Hi Blog. It was certainly worth getting up at an ungodly hour this morning to watch the Japan vs. Denmark football match. Defying many people’s expectations (especially the domestic media’s), Japan has played very well in this World Cup, and earned their keep today by beating Denmark (according to FIFA, the 36th ranked, with Japan the 45th) soundly and clearly, 3-1. Omedetou!!
Now the Japan team is advancing to the quarterfinals Best Sixteen. I had strong doubts about having Okada on as coach again (given his previous dismal performance, I thought the powers that be hired him essentially because he’s Japanese). Looks like I was wrong — he does have more than a pretty face. Good team, good football, good games so far. Again, well done. Ganbare!! Arudou Debito in Sapporo
UPDATE: Thought of this while cycling to work this morning: To put a Debito.org angle on this issue, let’s keep an eye out on how the Japanese media begins to spin this victory. I’ve found that if a team representing Japan loses, the media looks for an issue of unfairness or unequalness (such as the alleged lack of good food at the Turin (a city hosting a world cuisine!) Olympics affecting Japanese performance). But if there is a win, the media searches for “Japanese qualities” that gave the J athlete an advantage (winning J swimmers keep having the “yamato damashii” (Japanese Spirit) attributed to them). I already saw TV commentary this morning referring to the special “cooperativeness” of Japan’s soccer team. But of course, if they had lost, no doubt we’d hear about the innately small and weaker Japanese bodies going up against the formidable Danish and Dutch tank-built bodies, etc. It’s never a neutral, “may the best man win on a level playing field”, is it? There are plenty of examples of how sports rules under Japanese control are tailored to that bias (here, here, and here). It’s not terribly “sporting”.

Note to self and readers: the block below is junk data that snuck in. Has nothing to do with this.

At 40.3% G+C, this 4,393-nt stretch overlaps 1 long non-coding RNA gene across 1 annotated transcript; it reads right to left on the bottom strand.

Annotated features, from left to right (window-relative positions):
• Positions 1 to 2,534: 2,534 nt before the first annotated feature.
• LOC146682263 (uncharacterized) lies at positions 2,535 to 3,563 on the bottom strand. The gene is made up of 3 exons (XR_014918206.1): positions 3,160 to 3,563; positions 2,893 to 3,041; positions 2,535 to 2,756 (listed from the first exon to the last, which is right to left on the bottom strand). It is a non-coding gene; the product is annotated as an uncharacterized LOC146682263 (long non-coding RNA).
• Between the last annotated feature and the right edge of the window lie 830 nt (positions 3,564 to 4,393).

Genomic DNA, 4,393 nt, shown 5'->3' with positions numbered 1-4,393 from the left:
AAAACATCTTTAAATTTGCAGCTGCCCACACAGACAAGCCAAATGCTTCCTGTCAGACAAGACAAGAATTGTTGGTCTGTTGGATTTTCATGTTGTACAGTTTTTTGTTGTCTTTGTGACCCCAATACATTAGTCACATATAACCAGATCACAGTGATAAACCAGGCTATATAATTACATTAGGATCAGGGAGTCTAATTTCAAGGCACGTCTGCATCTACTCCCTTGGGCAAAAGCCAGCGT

Ears open for how this gets spun, everyone? Thanks. D